For less than a couple of dollars, we got through his entire wardrobe with no complaints except “Don’t I have anything else that needs trying on?”
I wasted a lot of time yesterday and today until Mark Knopper pointed me to a solution for updating my beta by hand. Like others, my download had stalled at 151MB (of a 1+GB update) and I needed to just get the update done.
That solution thread linked to another developer forums post here. This thread contains links to manual downloads. Once you download the component pieces directly, you can move them into the stalled download in /Library/Updates, and then reboot and click Update in App Store.
I decided to complete all downloads, although some report you only have to install three of the four links. App Store sees the completed downloads, and installs and updates. I am now running Beta 2.
Some in that discussion thread have reported unstable systems after performing a manual upgrade. “I may have jinxed myself by asking, but after attempting to apply the packages willy nilly, it seems that my environment (16A201w on pro 3,1) is very unstable. Safari is now crashing all the time.”
My A/C is broken and the repair person is about to arrive so I won’t have time to test my upgrade until later today or maybe early next week. If you do go this route, do so with extreme caution.
I never use my Downloads folder. It’s a fusion drive, so it’s precious, fast, and expensive. I don’t need a thousand downloaded copies of Xcode and firmware updates littering its limited space. Instead, I point all my browsers and other apps to download to my secondary data disk.
And before you ask, I use numerical and alphabetic prefixes so everything shows up in the right place and the right order for quick reference and single-letter typing access. Whatever data I can offload from my main drive, I do offload:
However, when it comes to airdropping, it’s generally true that whatever I’m sending back and forth is of immediate interest. In such case, I don’t want it heading into my Downloads folder. I want it on my desktop as soon as it lands. As I’m updating my Playgrounds Book right now, I’m doing a lot more airdropping than I normally would.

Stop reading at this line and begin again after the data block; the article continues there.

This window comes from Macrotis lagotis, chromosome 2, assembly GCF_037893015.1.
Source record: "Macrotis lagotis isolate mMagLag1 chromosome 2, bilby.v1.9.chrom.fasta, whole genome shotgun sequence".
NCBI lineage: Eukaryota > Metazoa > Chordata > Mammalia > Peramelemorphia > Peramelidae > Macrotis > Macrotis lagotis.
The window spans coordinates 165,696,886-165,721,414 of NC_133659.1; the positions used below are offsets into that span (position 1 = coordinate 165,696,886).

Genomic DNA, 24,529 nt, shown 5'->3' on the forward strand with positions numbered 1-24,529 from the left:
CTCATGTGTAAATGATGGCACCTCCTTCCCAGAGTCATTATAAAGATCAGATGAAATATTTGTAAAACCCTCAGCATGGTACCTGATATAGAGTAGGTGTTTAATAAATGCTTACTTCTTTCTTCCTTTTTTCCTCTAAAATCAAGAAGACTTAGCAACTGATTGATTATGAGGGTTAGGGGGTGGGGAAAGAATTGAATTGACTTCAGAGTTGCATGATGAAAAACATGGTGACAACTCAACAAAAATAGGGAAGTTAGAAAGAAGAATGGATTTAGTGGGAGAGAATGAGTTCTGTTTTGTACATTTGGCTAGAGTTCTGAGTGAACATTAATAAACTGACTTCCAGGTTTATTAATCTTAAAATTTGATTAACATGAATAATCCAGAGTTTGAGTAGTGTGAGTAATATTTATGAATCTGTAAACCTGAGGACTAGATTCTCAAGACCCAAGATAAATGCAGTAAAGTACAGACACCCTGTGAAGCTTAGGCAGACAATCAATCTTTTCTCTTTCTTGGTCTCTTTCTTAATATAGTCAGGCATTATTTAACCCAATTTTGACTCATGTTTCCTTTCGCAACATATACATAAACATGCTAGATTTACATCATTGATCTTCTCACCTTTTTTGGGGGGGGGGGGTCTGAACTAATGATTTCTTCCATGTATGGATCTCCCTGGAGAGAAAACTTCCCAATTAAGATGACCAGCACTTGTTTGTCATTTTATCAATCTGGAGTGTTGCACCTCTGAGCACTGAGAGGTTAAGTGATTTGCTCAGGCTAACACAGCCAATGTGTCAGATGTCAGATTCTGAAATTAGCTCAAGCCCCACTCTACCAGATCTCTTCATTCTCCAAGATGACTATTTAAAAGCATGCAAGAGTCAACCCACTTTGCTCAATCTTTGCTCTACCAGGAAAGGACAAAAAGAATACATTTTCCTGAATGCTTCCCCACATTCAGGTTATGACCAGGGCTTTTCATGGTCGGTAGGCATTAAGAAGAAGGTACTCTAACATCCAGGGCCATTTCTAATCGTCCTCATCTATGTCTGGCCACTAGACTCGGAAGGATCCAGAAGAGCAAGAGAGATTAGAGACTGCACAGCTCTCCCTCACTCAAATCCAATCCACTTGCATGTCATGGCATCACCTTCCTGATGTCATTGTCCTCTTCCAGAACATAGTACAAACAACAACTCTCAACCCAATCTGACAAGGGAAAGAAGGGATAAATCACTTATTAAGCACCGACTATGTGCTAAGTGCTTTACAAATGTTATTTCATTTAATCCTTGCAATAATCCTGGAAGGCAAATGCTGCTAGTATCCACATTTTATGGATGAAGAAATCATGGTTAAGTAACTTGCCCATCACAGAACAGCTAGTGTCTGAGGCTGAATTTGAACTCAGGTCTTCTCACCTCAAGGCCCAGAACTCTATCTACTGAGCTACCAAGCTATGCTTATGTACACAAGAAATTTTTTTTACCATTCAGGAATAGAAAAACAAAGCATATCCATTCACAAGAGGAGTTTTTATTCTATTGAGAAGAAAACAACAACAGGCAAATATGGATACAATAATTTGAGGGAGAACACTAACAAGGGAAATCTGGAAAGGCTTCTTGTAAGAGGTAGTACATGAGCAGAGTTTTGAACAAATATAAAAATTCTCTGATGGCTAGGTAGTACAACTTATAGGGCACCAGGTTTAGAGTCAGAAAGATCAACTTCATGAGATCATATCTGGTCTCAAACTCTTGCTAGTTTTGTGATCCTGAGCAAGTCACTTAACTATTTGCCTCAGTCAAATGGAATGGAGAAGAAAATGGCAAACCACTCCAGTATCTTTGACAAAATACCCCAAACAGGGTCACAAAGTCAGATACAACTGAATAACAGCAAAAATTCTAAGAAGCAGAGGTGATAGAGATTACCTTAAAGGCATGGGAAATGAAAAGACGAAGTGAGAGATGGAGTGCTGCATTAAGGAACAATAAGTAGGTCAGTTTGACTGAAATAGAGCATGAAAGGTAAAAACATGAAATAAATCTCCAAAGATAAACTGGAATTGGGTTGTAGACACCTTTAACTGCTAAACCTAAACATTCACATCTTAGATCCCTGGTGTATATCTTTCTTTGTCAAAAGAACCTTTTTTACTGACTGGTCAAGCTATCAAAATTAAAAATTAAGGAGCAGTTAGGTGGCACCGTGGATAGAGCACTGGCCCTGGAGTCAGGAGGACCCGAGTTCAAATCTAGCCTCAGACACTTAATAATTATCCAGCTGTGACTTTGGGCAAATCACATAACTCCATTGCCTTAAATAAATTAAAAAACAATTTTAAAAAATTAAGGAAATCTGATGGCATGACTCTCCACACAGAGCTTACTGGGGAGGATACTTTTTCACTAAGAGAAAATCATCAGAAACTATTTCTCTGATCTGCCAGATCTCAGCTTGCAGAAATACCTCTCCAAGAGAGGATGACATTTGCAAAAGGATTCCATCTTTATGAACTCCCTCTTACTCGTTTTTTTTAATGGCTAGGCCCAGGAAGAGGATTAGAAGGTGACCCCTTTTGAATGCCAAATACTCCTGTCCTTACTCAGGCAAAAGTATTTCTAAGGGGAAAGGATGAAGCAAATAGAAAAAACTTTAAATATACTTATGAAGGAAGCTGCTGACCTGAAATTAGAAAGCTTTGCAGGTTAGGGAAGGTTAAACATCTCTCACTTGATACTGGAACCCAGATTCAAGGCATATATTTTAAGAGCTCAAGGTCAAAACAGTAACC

I’m not a big user of smart folders and Automator actions. I have a smallish bunch that I occasionally use. Still, they have their place and today was a perfect occasion to bring a new one into the mix.
I just had had it with the Downloads folder and decided to build a bouncer that would automatically throw any item added to ~/Downloads up to the desktop. I thought I’d share how to do this.
Step 1. Create a new Folder Action
Step 2. Choose the Downloads folder.
Step 3. Drag “Move Finder Items” onto “Drag actions or files here to build your workflow”
This creates the following action, with Desktop selected by default. (If it’s not, choose Desktop for the destination.)
Step 4. Then save:
Your new automator action is stored in ~/Library/Workflows/Applications/Folder\ Actions:
Step 5. Test. Drop a file into Downloads and confirm that it moves to the desktop. You should now be ready to airdrop to your desktop.
Note: I’m sure there’s a better way to do this, but I actually wrote an app that quickly opens AirDrop windows on the Mac side of things. I found an appropriate AppleScript online, compiled it to an app, and use Spotlight to launch it. Very handy when I’m more focused on iOS than OS X at the moment.